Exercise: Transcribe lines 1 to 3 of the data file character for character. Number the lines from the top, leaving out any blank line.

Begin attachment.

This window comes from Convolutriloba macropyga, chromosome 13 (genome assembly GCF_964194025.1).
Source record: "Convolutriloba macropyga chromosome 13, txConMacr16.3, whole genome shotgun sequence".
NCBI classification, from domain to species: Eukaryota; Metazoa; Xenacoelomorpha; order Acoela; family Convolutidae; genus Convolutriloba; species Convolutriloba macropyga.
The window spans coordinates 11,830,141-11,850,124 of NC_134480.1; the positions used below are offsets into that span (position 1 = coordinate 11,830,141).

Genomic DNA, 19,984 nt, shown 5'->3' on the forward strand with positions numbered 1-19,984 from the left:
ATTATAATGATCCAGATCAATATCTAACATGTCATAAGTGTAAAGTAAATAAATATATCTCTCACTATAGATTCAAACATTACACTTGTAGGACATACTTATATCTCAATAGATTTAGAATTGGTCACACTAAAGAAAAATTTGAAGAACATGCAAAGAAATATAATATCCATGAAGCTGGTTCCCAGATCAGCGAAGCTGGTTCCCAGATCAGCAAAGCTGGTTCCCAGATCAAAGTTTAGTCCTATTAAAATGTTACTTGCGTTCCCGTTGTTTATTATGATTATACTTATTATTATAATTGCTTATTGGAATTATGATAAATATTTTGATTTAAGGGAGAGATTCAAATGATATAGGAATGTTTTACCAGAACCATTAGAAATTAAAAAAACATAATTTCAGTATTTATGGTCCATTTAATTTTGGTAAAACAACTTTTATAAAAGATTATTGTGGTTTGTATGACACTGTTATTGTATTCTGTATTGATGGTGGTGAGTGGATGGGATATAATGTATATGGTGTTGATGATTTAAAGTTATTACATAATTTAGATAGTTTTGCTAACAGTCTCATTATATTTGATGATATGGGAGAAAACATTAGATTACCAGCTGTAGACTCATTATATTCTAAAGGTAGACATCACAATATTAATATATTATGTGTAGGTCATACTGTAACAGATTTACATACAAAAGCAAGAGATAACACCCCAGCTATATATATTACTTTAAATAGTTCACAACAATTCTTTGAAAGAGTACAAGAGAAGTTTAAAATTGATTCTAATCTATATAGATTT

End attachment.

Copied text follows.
This window comes from Convolutriloba macropyga, chromosome 13 (genome assembly GCF_964194025.1).
Source record: "Convolutriloba macropyga chromosome 13, txConMacr16.3, whole genome shotgun sequence".
NCBI classification, from domain to species: Eukaryota; Metazoa; Xenacoelomorpha; order Acoela; family Convolutidae; genus Convolutriloba; species Convolutriloba macropyga.